Wine, olives, horse riding, mountain biking, game viewing, zip lining, bygone ways of baking bread, cocktails, dalliances with Lady Luck - all of these are available to visitors to the Worcester area. We experienced a few of them and more than one has delivered ongoing advantages.
Here in the Breede Valley is the home of the award-winning Willow Creek olive oils, which you can taste and buy at the factory shop at very jolly prices. Besides, the fabulous range of flavoured oils which have been generously used in almost all my cooking ever since, jars of olives and tapenades make great gifts for yourself or others.
That is long-term pleasure number one. The other one which has surprised me enormously is the soap from the Worcester Museum.
The museum at Kleinplasie, a short distance outside the Worcester CBD, is not only a succession of rooms with displays of Cape colonial history with agricultural implements, wagons, furniture, glass, ceramics, textiles and metal inside glass cases and behind ropes (a locked cage in the case of the firearms), it’s a cultural history museum with a strong focus on agriculture where the grounds have been developed with structures forming a traditional Cape farmyard.
Live demonstrations depict activities of a bygone era such as the baking of bread in an outdoor brick oven and the forging of metal by a blacksmith.
A tour of the property takes you to these buildings where people dressed in period costume make things like bread and milk tart, cigars, witblits, candles and soap. Your guide will explain the history as you go along.
If you’ve seen Fight Club you might remember a bit about making soap. Apparently, any kind of fat can be used along with carbolic acid; for candles, you can use only beef or goat fat. Now you know. The sorcery of this soap, however, is that it is a fabulous stain remover when washing your clothes. Yes, I know terribly domestic. But also terribly practical. You can buy a chunk of it in the museum shop and you won’t be sorry.
Other activities demonstrated at the museum include the roasting and milling of coffee beans and metal forging. Two lazy-eyed donkeys are hitched to a cart on which you can ride.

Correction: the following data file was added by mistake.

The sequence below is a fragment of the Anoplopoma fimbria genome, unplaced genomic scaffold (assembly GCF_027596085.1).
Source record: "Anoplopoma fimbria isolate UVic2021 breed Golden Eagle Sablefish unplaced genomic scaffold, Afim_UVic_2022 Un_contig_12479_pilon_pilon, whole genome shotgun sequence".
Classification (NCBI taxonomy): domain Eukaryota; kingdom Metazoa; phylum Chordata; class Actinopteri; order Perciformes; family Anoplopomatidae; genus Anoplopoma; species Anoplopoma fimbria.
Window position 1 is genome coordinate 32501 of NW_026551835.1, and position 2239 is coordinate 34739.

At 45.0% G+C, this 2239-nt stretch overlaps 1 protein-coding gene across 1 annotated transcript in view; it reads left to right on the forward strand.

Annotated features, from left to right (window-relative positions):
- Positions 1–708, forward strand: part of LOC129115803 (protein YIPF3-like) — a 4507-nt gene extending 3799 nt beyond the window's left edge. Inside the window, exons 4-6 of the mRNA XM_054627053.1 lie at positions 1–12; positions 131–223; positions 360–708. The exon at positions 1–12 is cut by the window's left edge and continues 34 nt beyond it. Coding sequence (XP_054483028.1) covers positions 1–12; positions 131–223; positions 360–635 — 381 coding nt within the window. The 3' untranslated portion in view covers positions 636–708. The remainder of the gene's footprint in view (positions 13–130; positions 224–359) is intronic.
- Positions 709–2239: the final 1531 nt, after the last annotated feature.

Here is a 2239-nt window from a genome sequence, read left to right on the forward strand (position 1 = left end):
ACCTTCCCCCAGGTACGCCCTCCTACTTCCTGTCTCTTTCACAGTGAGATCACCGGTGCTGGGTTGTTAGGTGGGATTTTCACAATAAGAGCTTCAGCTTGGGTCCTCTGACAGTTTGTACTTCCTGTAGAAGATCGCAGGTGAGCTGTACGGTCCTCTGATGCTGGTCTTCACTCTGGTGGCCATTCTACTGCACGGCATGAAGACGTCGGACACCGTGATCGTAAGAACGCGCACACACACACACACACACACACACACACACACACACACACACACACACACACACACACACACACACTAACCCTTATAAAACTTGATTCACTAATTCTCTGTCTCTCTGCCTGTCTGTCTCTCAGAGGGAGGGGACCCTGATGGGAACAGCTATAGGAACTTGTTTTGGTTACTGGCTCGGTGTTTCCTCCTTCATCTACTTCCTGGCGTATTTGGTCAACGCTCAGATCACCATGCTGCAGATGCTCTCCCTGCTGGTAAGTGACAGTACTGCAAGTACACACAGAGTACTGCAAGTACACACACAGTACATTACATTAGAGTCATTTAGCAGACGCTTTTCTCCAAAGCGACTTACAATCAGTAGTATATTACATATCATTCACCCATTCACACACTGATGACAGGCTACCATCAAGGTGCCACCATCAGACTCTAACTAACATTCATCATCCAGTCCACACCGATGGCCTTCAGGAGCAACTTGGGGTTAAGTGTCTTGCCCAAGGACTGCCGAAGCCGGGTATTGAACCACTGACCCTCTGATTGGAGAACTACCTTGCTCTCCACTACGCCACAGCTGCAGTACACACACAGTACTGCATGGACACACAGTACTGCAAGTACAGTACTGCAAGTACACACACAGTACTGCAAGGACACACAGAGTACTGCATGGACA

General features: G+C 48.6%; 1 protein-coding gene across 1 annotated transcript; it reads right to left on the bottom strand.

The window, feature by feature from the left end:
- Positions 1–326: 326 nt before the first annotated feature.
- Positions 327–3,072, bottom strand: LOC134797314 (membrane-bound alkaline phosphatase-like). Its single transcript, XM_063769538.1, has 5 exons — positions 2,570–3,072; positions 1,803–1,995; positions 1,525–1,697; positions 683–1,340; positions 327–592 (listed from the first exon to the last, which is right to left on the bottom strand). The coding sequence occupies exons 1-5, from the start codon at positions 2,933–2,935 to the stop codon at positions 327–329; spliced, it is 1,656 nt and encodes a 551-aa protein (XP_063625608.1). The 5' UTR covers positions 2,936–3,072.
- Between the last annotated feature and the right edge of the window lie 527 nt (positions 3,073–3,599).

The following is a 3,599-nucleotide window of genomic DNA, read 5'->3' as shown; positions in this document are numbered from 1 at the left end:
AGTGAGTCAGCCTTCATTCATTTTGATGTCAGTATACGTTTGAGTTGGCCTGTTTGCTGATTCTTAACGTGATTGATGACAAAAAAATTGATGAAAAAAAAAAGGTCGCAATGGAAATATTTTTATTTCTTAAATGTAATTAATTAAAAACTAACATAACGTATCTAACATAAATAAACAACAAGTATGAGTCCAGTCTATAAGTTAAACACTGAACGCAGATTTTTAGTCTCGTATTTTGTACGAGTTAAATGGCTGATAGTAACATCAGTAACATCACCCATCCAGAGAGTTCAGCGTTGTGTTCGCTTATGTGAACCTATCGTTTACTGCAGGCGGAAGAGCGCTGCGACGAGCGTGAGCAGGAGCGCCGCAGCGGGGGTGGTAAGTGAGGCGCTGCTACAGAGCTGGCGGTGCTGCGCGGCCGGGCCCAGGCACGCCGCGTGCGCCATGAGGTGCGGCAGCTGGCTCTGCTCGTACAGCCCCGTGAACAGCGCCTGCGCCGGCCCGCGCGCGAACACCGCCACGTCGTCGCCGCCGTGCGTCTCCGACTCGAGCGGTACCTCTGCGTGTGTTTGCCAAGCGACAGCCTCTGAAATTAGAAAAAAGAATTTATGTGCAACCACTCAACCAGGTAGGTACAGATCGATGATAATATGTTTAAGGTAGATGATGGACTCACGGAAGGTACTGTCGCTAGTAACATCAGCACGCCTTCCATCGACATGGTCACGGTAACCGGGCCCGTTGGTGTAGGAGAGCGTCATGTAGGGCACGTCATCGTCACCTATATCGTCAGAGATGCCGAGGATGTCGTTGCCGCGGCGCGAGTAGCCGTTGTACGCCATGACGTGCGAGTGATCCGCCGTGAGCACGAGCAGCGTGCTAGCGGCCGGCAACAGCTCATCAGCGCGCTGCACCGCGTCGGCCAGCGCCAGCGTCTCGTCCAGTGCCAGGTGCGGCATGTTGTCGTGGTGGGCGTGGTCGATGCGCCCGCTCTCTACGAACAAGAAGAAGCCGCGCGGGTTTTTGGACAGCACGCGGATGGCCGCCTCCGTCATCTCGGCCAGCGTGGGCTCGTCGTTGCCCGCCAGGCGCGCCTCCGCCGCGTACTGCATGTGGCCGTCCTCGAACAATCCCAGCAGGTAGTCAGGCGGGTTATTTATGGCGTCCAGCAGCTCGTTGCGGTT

Outside, all manner of fowl ranges around, including geese who surrounded our car, blocking our exit. I’ve learned on my travels not to mess with geese, so we just had to wait.
Among the wineries in the region is Overhex, which came to my attention earlier this year when it released a wine called Mensa, which is supported by an augmented reality wine app. I got the cabernet sauvignon which I have yet to open and discover but apparently, between the label and the app, it all comes to life as a book revealing the full story of the wine, which should certainly be lots of fun after a few glasses.
Next month - January 26 - the winery will host a concert featuring alternative Afrikaans music with Spoegwolf, ahead of the release of the band’s fourth album, Koma, in February. Tickets are R250 and include a picnic basket. Good to keep in mind when entering the competition alongside.
Our base during this stay was the Golden Valley Casino & Lodge. There’s nothing fancy or pretentious about it; simply a good old-fashioned no-frills stayover packaged in small-town hospitality and generosity of spirit.
The two-storey family-friendly lodge is a separate building from the casino. It’s here you’ll be accommodated in comfortable rooms (it is alongside the N1 so expect a bit of traffic noise if you’re booked on that side), and where you’ll take your buffet breakfast in the morning. The pool has views of the mountains in the distance.
You can stroll across to the casino, where you can try your luck (doubling my R50 on the roulette table was still a win, even if I’m hardly a high roller), have a super meal at Kuipers Restaurant, and enjoy live entertainment in the Winners Sports Bar.
Worcester is a lovely option for a little getaway.